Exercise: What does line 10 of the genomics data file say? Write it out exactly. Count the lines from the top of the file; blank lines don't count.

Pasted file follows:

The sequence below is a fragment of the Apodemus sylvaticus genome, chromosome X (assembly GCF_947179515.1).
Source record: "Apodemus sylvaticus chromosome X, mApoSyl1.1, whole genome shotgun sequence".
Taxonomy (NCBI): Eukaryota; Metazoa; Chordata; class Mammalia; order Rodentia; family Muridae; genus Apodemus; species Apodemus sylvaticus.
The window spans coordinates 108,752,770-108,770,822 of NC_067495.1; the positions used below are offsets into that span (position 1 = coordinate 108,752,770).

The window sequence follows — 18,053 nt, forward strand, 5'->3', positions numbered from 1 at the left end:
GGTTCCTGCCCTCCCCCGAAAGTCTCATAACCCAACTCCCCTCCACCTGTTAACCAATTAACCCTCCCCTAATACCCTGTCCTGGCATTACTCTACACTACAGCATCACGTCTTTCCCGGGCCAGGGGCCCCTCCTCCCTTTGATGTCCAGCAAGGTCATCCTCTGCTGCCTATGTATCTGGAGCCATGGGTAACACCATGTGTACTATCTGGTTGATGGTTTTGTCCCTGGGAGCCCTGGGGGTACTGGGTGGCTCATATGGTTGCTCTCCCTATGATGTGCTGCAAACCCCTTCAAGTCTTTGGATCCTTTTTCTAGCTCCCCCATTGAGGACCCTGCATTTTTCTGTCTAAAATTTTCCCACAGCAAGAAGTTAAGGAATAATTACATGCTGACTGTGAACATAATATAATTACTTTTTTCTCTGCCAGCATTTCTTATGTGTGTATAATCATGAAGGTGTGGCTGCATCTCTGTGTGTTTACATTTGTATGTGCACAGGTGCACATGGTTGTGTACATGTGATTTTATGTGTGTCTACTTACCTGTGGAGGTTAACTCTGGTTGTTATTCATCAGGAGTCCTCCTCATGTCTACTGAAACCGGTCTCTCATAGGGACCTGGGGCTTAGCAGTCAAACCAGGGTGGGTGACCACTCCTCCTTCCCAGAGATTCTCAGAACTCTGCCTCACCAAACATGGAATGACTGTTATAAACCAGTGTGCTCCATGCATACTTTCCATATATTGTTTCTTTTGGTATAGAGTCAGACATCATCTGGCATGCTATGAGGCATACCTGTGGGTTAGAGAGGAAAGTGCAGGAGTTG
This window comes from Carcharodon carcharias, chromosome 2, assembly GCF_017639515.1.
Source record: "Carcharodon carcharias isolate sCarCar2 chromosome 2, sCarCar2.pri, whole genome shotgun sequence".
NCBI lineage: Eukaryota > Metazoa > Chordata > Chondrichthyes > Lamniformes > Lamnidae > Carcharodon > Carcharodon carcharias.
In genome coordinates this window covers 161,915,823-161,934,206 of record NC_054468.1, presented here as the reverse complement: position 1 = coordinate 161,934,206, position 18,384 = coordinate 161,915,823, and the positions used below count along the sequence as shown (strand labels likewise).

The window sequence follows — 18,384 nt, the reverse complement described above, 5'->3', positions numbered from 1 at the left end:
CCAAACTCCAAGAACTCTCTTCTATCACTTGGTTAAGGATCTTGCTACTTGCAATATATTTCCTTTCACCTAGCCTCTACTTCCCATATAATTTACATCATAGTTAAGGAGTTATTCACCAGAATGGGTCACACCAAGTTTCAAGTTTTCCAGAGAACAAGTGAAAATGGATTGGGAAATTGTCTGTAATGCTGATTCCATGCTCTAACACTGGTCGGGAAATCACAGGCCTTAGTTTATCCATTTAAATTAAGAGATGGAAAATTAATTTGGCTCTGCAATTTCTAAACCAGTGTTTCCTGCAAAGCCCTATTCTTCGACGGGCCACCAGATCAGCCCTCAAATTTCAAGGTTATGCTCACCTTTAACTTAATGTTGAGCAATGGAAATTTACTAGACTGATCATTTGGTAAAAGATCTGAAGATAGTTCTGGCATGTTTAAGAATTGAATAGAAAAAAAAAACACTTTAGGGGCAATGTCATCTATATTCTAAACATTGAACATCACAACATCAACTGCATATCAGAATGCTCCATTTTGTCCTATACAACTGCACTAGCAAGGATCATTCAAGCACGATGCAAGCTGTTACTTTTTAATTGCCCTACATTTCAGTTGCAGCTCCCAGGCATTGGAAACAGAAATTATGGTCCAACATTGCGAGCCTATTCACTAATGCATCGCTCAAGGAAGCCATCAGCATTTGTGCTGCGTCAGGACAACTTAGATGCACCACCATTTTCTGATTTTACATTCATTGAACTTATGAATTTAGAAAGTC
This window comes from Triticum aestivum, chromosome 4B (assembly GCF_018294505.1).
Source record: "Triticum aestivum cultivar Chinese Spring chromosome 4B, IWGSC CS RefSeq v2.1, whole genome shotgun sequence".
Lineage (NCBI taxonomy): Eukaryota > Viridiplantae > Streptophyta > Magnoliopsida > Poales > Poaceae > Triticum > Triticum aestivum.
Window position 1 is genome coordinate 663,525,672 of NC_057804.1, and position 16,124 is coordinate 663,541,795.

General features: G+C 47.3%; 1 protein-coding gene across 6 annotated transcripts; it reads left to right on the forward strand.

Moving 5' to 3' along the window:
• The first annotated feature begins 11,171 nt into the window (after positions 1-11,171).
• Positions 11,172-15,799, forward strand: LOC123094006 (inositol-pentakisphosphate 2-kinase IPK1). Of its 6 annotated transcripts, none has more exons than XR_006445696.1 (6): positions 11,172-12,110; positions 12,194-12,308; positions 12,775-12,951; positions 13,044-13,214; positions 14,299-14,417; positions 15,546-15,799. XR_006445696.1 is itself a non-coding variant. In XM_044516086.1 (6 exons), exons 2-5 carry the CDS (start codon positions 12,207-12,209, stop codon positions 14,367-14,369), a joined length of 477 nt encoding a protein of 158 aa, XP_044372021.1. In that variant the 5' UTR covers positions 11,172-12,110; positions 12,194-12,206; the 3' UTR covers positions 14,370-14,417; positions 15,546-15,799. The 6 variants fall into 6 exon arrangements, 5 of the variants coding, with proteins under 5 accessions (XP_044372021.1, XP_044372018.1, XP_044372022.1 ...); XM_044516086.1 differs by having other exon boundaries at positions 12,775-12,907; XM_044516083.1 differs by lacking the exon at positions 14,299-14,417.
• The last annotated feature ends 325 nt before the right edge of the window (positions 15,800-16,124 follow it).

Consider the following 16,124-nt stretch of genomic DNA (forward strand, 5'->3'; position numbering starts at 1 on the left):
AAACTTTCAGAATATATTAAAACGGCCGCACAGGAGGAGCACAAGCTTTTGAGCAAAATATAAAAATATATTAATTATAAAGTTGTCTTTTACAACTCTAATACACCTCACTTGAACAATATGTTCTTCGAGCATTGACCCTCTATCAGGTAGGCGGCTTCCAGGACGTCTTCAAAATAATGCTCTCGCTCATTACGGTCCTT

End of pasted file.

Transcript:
In genome coordinates this window covers 161,915,823-161,934,206 of record NC_054468.1, presented here as the reverse complement: position 1 = coordinate 161,934,206, position 18,384 = coordinate 161,915,823, and the positions used below count along the sequence as shown (strand labels likewise).